Ludwig van Beethoven
|Ludwig van Beethoven|
Symphony No. 5 in C minor, Op. 67
The four most clichéd notes in classical music were once the most revolutionary. For the first time a rhythm, rather than a melody, became the main subject of a symphonic movement – and not merely as a first theme to be stated and picked up again for a while in the development and recapitulation sections. Beethoven wove the rhythm into the entire fabric of the first movement, and subsequently into the rest of the Symphony. The motive first appears as a repeated demand, subsequently expanded into a genuine melody in the first theme. It recurs as a throbbing accompaniment in bass and timpani in the second theme, all the way to the final cadence of the exposition.
Such an original symphonic structure did not come easily, especially to a composer who lacked the ever-ready melodic genius of a Mozart, Bach or Haydn, who all produced copiously on demand. A collection of the composer’s sketchbooks bears witness to the lengthy and often painful gestation of some of his greatest music. The Fifth Symphony took four years to complete, between 1804 and 1808. But Beethoven also had to eat, and during those four years he also produced the Fourth Symphony, the Fourth Piano Concerto, the three String Quartets Op. 59, the Mass in C and the Violin Concerto.
Although Beethoven had already been at work on what was to become the Fifth Symphony, he composed the Fourth in fairly short order in 1806 on commission from Count Franz von Oppersdorff. The Count eventually paid the 500 florins agreed upon for the work and in 1807 commissioned another symphony with a down payment of 200 florins. Beethoven notified Oppersdorff in March 1808 that the Fifth Symphony was ready and that he should send the remaining 300 florins. But the Count sent only another installment of 150 florins, and by November Beethoven, in one of his less than ethical moves, apparently felt justified in selling the score to the publisher Gottfried Härtel. Upon finally paying in full, Oppersdorff received a copy.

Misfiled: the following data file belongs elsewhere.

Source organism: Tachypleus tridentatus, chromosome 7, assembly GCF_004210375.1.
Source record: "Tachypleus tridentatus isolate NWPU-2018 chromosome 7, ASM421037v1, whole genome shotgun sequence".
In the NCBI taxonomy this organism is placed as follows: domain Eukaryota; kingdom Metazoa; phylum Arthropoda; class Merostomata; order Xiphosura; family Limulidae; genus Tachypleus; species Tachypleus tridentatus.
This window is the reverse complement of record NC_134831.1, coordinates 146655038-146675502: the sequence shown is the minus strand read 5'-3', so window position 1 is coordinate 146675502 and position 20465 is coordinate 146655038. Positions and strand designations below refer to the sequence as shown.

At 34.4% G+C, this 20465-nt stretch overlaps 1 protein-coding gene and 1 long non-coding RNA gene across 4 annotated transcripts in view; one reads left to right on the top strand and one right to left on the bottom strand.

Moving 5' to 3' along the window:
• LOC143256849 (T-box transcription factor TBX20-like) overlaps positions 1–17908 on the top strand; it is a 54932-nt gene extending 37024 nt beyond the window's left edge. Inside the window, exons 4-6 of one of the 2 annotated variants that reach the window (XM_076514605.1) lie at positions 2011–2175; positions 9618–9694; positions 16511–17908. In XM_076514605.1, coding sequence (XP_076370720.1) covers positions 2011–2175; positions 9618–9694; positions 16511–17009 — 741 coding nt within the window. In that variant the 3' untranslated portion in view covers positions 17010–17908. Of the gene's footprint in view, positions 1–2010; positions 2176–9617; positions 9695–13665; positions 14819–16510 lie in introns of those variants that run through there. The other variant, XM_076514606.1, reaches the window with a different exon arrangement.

The Fifth Symphony was premiered at one of those monster public concerts common in the nineteenth century; on the program were premieres of the Sixth Symphony and the Fourth Piano Concerto, the aria "Ah! Perfido, the Choral Fantasia and several movements of the Mass in C. One can only imagine the bewilderment of the audience on their first encounter in a single evening with the "Pastoral" and the Fifth.
Because the Fifth Symphony is so familiar it is difficult to think of it as innovative, but it was not only the integration of the four-note rhythmic motif into the first movement that was new. It is the fact that this little rhythm becomes the motto that unifies the entire symphony. In the first movement, the principal theme hammers away at the rhythm in almost every measure. Then, the second theme, which should provide a significant contrast, starts off with the motto in the solo horn, only afterwards becoming somewhat more gentle and legato – although that, too begins to ramp up the emotional tension as it continues.
The second movement, marked Andante con moto, involves its own kind of innovation. It is made up of two short juxtaposed, contrasting themes, the first in dotted rhythm, the second a slow almost military theme in the brass. Beethoven produces from the two themes a double set of variations. And it should be noted that the second theme contains within it in augmentation the germinal four-note rhythm of the first movement.
After what has been called a "ghostly" opening of the scherzo, Beethoven takes up the motto again prominently in the horns, and it is this segment of the third movement that he chooses to repeat in the finale.
Symphony No. 5 has frequently been referred to as a struggle from darkness to light, but it is a commonplace that has palpable grounding in truth. Not only does the symphony begin in C minor and end in C major, but there is also the magnificent transition between the third and fourth movements, a kind of breaking through of sunlight clouds with violins stammering over throbbing timpani towards a cadence. The eruption through to the triumphant finale paved the way for the symphonic writing of the future, including Beethoven's own Ninth, Mendelssohn’s Third (The “Scottish”) and Brahms’s First.
|Copyright © Elizabeth and Joseph Kahn 2017|